Alessandro Marino is an actor who appears in the new series, “Manny’s Garage Sale”; here is a link to his website:
Q: When did you know you were an actor?
A: The moment I knew I was an actor was after a scene study class in which I did for the first time a scene from “A Hatful of Rain”, a play by Michael V. Gazzo in which I played “Polo”. That night I came back home and I couldn’t sleep, I kept writing and day dreaming and working on the script all night, I just couldn’t wait to do that again. I was incredibly excited but also very scared, I knew that was going to change everything.
Q: Your website says you like classic films. What classic film role could you have nailed and why?
A: It’s hard to think about nailing a part in a classic movie when they were already nailed by legend like Marlon Brando, Montgomery Clift, Paul Newman, Humphrey Bogart and so on.. but I can definitely tell you two roles, one in an american classic and one in an italian classic, that I would have loved to play: E. Lee Prewitt in “From Here to Eternity” by Zinnemann and Guido in “8 ½” by Fellini. Two very different roles but both very magical for me. “8 ½” taught me how there’s no right or wrong in art as long as you express yourself truthfully. A great lesson for me.
Q: What is Manny’s Garage Sale about?
A: Manny is the proprietor of a regular garage sale where common items ignite uncommon events. Kind-hearted and just “a little left of center” Manny has a way of knowing exactly what a customer needs…even before they do. Manny’s Garage Sale is a quirky look at everyone’s relationship with their own wishes, dreams and goals. No matter what your religious or spiritual beliefs one thing is certain – we all impact one another. We can only hope that it’s for the better of all involved.
Good answer ah?;) I wish I could write english so well! This above is the description you can find on www.mannysgaragesale.com . Go check it out!
Q: What role do you play?
A: I play the role of Frank. Full name Frank N. Stein. If you read it all at once you can immediately have a quick idea of how hard life has been for Frank since a very young age… He’s an italian-american young man in his twenties living in USA and trying to make it as a writer while working at the cafeteria to support himself. Just when life seems to be too hard on him and he starts to lose hope, something very magical happens… He’s very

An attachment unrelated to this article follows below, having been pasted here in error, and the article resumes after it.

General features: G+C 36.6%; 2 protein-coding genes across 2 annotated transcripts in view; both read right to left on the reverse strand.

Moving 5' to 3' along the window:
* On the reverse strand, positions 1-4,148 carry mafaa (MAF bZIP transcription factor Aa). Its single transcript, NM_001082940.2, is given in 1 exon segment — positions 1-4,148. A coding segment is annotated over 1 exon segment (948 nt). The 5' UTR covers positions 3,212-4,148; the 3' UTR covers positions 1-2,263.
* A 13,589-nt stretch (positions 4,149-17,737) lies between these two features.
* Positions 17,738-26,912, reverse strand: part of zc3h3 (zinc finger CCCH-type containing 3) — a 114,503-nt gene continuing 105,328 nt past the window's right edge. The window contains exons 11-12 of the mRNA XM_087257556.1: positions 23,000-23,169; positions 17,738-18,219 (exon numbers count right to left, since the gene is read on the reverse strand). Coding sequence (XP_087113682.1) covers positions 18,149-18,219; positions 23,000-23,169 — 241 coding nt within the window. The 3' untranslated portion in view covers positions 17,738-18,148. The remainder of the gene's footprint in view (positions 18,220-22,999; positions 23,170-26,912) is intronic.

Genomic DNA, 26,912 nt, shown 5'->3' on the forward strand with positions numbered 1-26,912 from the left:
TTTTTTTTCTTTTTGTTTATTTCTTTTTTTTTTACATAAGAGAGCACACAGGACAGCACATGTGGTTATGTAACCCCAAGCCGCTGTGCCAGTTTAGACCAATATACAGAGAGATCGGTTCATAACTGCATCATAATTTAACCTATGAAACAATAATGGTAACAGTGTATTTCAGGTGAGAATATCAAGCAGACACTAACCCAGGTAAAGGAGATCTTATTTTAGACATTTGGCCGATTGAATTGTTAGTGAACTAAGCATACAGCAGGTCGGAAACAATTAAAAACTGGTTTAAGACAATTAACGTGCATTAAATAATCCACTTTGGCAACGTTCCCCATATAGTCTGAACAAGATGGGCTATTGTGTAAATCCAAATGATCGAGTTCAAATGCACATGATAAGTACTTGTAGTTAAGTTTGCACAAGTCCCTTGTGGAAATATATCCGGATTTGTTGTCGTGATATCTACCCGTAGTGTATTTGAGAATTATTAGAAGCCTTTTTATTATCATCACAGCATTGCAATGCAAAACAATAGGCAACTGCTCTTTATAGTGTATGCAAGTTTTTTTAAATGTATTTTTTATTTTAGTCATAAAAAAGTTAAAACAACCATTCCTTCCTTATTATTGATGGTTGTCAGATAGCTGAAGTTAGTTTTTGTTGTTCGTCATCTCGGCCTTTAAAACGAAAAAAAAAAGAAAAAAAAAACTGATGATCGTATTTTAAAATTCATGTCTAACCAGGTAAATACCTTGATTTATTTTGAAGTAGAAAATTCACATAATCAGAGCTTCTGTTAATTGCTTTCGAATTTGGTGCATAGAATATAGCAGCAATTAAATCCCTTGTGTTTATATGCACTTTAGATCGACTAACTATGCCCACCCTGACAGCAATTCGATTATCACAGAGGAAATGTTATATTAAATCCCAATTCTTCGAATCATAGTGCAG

Q: How would you describe Josh’s directing style?
A: I would describe his directing style as modern, free and fast. I was very impressed by the fact that he was able to film 3 different episodes simultaneously while keeping everything under control and having the ability to make strong directing choices in a nutshell. Being an actor himself he has the quality to be able to talk to actors, understand their process and leave them free to experiment and improvise. Josh has the great quality to transform every problem that arises on set into an opportunity to create something. His calm and good attitude even in anxious moments taught me a lot.
Q: How do you support yourself while pursuing your acting career?
A: Being a foreign actor I do not have the possibility to have a side job that is not related to the field I graduated in at the moment, so apart from the income I get from my acting and modeling career I heavily rely on a trust fund I was lucky to build when I was in Italy. I graduated in “Business & Management” back in Italy and worked there for a little while.
Q: What do you miss about Italy?
A: The food, the language and the beaches (I come from south of Italy) are for sure at the top of the list. However the single thing I miss the most is the sunday’s lunches at my grandfather’s house, when the whole family get together. It’s not easy to be the only one missing!
Q: What is your strangest Los Angeles story?
A: It was one of the first nights out since I moved to Los Angeles, I was in a very nice bar in West Hollywood and I was talking with this beautiful girl and I asked her if she wanted a drink. She asks for champagne, which is not the best answer you can get as a struggling actor, but she was too beautiful and smart to say no. So while thinking how to save those money in the next days I decide to go to the bar and get two glasses of champagne.
The time to coming back and bam… she was talking in the corner with another guy, drinking champagne. I couldn’t believe that, until I realized that the guy she was talking to was Leonardo Di Caprio. That made me quickly understand that the competition in any field here in Los Angeles is not like in South of Italy! It was the last time I went to get two drinks at a bar without bringing the lady with me!!
Q: What kind of training have you had?
A: I started studying acting at the City Academy of London, then studied at Michael Rodger’s Acting Studio in Milan, graduated in Acting for Film at NYFA in Los Angeles last september and currently studying Meisner Technique at The Sanford Meisner Center for the Arts in North Hollywood.
Q: What would you do if you disagreed with a director about how a role should be played?
A: I would definitely try to talk to him and explain my reasons and listen to his, but in the case the disagreement can not be solved I would trust him and adapt. An actor should always show up on set with clear and strong choices about the character but it’s the director who has a vision of the bigger picture and an actor should trust his vision and be able to adapt truthfully to any situations and change.
(As long as the director is not drunk… :p)
Eliza’s interviews are done by email; all answers are unedited and come right from the lovely fingertips of her subjects:)